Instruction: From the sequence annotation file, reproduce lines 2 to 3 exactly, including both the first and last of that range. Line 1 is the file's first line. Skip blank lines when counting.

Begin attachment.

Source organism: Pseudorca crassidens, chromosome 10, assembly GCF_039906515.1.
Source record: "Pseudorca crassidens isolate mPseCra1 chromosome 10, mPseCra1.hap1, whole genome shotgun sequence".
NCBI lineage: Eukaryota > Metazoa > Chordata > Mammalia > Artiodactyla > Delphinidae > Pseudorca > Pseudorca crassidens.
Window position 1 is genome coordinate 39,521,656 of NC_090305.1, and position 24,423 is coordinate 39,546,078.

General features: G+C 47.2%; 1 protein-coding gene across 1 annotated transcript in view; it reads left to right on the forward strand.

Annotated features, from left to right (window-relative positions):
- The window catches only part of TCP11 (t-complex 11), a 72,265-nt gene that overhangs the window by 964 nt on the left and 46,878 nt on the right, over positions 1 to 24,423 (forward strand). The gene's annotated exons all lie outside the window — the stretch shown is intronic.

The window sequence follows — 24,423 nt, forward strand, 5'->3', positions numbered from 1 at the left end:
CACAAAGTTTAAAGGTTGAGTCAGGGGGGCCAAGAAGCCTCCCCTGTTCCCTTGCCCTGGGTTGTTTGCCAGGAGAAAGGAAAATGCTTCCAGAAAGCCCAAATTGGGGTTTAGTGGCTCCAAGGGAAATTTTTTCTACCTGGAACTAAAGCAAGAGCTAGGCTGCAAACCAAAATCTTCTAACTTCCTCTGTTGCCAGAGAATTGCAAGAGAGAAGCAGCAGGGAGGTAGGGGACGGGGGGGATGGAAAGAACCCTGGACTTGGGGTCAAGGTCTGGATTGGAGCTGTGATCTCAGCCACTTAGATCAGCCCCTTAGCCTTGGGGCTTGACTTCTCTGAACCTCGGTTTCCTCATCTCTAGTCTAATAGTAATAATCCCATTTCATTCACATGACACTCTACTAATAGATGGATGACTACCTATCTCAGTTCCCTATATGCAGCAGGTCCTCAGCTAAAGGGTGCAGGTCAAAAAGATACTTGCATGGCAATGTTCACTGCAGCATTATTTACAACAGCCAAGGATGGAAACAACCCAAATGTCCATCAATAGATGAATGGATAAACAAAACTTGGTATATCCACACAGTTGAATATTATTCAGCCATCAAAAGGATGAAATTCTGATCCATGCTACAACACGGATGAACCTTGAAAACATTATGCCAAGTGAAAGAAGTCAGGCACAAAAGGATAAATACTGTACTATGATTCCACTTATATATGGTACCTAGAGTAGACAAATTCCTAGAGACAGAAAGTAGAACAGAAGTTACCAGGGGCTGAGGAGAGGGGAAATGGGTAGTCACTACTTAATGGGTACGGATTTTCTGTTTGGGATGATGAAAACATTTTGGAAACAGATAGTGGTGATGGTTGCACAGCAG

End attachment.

Source record: "Pseudorca crassidens isolate mPseCra1 chromosome 10, mPseCra1.hap1, whole genome shotgun sequence".
NCBI lineage: Eukaryota > Metazoa > Chordata > Mammalia > Artiodactyla > Delphinidae > Pseudorca > Pseudorca crassidens.